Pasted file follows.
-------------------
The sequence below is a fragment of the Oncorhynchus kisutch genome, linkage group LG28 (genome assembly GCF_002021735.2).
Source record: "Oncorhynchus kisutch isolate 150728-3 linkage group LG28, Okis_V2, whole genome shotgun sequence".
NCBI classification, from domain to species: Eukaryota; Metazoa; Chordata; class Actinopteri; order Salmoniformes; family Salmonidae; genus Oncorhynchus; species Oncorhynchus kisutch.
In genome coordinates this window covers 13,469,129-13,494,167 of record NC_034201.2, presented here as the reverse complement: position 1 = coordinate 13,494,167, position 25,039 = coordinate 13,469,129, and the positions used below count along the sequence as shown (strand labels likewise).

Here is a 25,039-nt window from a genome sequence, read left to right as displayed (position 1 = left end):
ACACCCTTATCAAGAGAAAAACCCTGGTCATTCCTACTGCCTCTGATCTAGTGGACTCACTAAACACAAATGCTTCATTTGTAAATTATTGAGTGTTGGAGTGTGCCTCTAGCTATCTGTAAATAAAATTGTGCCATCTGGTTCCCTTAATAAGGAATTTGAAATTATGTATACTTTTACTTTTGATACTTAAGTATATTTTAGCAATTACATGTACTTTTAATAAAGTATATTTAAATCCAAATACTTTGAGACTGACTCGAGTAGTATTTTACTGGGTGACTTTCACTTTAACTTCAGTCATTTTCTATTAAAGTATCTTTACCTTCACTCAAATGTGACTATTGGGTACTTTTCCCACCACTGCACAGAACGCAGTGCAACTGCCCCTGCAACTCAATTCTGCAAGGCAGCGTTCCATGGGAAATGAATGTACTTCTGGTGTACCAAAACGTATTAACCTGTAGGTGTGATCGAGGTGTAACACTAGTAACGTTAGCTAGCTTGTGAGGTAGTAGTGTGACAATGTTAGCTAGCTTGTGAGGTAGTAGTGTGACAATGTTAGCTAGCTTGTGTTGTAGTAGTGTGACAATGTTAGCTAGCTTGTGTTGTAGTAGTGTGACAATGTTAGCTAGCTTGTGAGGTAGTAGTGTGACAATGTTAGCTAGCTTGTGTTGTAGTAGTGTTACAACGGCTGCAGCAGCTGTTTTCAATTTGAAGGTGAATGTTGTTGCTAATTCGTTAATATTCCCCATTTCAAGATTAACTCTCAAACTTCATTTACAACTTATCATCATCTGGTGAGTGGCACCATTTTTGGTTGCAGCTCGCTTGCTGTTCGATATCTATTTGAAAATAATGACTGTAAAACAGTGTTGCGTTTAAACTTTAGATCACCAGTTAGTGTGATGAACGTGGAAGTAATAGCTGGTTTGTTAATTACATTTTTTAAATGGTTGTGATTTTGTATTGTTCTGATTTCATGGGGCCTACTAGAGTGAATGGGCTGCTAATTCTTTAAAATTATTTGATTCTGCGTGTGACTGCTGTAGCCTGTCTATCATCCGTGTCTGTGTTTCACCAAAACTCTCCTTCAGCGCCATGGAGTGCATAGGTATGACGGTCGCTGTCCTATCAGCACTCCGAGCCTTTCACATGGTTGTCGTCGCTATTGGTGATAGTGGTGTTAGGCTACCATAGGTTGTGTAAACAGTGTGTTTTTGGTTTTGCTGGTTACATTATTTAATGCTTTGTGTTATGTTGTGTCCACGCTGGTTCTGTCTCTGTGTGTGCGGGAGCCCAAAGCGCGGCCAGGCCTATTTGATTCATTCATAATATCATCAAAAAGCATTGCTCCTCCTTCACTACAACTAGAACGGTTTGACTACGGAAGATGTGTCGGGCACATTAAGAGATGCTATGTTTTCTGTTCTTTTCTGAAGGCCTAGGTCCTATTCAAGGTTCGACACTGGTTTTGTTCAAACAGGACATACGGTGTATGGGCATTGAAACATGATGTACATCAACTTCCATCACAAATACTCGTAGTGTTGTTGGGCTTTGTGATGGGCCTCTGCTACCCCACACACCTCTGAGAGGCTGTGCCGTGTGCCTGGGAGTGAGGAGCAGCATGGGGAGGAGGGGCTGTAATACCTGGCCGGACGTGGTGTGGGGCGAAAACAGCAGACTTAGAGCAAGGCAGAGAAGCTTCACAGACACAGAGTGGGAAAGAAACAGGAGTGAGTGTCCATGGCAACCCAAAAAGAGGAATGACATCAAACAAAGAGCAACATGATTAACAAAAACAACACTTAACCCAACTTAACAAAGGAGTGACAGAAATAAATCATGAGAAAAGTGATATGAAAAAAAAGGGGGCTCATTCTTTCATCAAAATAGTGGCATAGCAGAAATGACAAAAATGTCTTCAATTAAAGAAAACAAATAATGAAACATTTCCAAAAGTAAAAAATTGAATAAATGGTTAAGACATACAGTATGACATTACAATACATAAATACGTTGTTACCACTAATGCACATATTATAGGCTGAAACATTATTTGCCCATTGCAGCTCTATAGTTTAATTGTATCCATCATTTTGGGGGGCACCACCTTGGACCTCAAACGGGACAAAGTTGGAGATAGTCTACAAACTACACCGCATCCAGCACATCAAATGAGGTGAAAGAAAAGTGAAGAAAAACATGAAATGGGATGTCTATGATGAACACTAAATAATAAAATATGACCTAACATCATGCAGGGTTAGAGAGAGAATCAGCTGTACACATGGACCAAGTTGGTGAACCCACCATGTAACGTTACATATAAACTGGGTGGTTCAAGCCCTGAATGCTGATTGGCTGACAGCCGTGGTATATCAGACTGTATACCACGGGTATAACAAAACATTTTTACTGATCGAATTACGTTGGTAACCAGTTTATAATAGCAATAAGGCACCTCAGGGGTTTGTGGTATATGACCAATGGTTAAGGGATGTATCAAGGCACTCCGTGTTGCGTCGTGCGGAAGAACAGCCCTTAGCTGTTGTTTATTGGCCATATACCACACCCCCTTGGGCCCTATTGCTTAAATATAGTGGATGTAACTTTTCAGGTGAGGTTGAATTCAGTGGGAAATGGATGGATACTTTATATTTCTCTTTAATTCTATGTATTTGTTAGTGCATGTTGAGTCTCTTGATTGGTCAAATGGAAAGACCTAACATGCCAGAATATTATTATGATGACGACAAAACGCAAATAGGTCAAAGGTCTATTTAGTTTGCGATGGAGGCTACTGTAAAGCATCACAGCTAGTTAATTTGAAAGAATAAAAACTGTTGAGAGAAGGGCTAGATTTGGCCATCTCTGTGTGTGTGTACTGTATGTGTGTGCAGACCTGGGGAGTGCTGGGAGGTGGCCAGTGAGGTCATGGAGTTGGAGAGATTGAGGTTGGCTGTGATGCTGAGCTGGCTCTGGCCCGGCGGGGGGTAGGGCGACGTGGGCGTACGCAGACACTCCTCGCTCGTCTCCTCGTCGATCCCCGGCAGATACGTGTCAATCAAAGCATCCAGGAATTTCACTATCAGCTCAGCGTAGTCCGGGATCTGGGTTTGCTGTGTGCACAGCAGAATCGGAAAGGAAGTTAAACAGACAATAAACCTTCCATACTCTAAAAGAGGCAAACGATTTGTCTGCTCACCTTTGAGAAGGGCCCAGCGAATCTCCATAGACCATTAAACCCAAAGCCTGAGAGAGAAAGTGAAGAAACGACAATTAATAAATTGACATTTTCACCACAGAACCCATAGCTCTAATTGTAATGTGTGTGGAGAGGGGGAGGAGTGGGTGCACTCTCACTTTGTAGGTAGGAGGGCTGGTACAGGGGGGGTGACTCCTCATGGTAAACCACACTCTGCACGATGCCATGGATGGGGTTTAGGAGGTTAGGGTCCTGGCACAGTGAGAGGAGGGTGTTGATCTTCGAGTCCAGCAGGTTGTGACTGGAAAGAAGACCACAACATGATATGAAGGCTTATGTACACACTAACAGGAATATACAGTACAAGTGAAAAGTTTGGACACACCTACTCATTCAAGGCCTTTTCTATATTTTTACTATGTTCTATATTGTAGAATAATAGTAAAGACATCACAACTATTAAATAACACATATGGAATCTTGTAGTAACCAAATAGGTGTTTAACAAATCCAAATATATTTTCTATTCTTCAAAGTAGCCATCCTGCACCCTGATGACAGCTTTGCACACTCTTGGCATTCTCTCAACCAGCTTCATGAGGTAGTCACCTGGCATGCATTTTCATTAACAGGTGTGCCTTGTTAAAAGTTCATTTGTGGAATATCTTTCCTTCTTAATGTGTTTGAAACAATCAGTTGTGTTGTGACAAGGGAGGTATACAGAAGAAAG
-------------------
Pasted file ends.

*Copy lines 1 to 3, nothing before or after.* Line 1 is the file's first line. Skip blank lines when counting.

The sequence below is a fragment of the Oncorhynchus kisutch genome, linkage group LG28 (genome assembly GCF_002021735.2).
Source record: "Oncorhynchus kisutch isolate 150728-3 linkage group LG28, Okis_V2, whole genome shotgun sequence".
NCBI classification, from domain to species: Eukaryota; Metazoa; Chordata; class Actinopteri; order Salmoniformes; family Salmonidae; genus Oncorhynchus; species Oncorhynchus kisutch.